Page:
To read the story of our precious Harlynn Renae, start here and follow the "next" links at the end of each post. Thank you for coming and sharing with us in this journey.

Tuesday, January 6, 2009


After we moved to Wyoming, my parents bought a house about three miles out of town, in the middle of a 14-acre field. It was a great house, and I find myself missing it quite often.

The house was nestled back about 1/8 of a mile from the road at the end of a long, curvy driveway. There was a turn-about that went around a decorative well right in front of the house. I will draw a picture to illustrate....(that sounds so redundant!)

That picture is completely off-scale, and the turn-about hugged the well much closer, but art is not my forte, and you get the idea...

When I obtained my driver's license, my parents bought a 1971 Chrysler Newport the color of pea-soup-vomit. It was because "cars should be built for safety, not appearance." I think they desired I never ever want to drive. They nicknamed it "The Green Bean". My friend Tiffani and I nicknamed it "The Beast". I don't have any pictures off-hand of our particular car, but here's one similar, complete with a person so you may reference the ginormous size and semi-putred appearance of this car.

The car is so big it can't even fit in a photo! So! After becoming a legal driving citizen, I would often have to take my little sister places in order to maintain my driving privileges. This was fine by me as I loved driving, even if it was in a car the size of a baby whale.

Sometimes after running Sis to and fro, I would drive down our long driveway, and just drive in circles around that well in the turn-about. Around and around and around and around. Every time I make a circle, we would both just laugh so hard. Can you imagine what the neighbors thought, seeing this huge car do laps around a tiny decorative well, for no reason whatsoever? It was a riot!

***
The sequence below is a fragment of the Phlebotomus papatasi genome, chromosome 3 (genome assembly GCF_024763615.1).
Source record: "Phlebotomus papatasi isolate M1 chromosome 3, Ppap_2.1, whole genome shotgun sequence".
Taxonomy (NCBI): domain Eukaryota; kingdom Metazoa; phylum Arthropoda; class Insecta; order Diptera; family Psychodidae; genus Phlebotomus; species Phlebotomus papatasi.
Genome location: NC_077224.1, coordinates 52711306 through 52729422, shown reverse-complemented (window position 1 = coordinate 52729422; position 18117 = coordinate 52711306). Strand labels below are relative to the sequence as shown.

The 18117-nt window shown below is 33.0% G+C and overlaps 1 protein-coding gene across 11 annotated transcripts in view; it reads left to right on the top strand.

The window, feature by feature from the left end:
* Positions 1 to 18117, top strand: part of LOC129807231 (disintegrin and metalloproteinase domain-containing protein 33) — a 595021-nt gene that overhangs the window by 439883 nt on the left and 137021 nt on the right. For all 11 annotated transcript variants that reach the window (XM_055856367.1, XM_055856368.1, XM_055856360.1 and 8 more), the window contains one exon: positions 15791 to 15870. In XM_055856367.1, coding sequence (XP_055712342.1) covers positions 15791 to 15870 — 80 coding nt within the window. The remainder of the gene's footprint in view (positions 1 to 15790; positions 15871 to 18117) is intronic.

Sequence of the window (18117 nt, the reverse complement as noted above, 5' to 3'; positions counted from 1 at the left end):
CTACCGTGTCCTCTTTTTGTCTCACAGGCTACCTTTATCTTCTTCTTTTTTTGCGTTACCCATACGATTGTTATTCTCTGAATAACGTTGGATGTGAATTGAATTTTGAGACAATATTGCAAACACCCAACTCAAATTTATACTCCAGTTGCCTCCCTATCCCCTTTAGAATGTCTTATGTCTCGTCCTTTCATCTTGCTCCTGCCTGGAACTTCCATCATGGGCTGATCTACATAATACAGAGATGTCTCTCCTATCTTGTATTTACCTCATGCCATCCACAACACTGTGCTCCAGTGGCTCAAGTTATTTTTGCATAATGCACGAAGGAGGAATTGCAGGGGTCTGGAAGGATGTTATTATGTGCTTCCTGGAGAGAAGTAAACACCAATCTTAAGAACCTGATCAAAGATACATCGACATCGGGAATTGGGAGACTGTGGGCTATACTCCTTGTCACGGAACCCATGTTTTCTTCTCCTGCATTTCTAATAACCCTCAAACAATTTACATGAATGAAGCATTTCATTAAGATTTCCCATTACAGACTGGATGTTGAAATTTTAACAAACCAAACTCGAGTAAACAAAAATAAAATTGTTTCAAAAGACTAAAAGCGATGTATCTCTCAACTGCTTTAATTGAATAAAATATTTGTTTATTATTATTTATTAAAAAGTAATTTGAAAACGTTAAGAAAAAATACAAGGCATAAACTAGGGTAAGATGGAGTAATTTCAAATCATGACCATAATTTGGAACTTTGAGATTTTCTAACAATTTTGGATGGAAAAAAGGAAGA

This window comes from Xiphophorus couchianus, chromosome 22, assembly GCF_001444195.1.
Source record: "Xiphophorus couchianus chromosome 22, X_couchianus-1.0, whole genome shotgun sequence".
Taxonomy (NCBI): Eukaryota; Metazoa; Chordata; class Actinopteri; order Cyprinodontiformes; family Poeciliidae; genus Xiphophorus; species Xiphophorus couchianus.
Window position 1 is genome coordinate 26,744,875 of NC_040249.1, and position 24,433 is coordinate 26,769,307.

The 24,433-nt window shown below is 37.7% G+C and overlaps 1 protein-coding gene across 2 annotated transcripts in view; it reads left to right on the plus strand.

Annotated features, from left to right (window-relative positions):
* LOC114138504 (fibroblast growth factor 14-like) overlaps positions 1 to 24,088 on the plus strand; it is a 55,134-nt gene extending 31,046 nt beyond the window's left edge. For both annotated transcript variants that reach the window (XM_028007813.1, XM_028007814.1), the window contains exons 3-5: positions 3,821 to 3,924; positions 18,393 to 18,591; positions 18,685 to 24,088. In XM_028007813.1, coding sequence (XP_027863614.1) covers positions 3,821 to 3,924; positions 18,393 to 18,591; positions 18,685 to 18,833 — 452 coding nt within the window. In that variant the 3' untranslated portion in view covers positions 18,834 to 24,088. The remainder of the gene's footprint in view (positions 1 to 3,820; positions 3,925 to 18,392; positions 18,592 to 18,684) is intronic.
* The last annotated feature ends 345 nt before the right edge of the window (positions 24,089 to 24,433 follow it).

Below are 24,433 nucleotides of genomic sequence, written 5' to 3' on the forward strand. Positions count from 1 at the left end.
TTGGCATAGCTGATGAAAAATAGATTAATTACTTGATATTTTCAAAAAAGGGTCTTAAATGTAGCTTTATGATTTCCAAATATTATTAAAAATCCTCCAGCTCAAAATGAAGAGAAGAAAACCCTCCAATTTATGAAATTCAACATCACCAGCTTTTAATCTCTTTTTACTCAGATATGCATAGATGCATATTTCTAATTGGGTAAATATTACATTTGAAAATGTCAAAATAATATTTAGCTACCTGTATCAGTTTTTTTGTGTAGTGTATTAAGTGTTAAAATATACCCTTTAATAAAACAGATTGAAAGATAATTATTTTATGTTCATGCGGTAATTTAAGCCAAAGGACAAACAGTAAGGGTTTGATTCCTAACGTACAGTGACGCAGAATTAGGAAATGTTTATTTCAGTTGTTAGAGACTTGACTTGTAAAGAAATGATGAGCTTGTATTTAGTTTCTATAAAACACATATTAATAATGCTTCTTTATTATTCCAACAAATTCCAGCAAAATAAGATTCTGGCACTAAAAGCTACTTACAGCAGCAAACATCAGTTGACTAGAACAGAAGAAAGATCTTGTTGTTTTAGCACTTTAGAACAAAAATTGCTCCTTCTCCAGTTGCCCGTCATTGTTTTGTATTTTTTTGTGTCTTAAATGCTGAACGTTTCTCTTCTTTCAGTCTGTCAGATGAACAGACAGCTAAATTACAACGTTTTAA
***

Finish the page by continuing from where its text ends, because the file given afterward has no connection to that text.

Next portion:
When I finally parked the car we would have to sit and collect ourselves before going inside.

I have no idea what gave me the bright idea to randomly drive in circles around that well, nor do I remember the two of us ever laughing any harder together, than each time I decided to "go for a spin".

That car is the main character in a lot of my memories from back-in-the-day. One night after the fall high school play, we piled 9 people in that car (don't tell my parents) and drove around town. We stopped at stop signs to do Chinese Fire Drills, but only two of us were able to access the door to get out and run around like crazy. The other people were stuck in their position. I had to beg each of them for financial contributions because in the thirty minutes we cruised around town, I burned half a tank of fuel. After I had dropped everyone except Tiffani off at their house, the two of us drove around the neighborhood by the hospital and did some "Thanksgiving Caroling". I turned the hazards on (you could see them blinking above the hood of the car) and we drove up and down various streets singing, "Happy Thanksgiving, Happy Thanksgiving, On November 27th!" to the tune of Jingle Bells.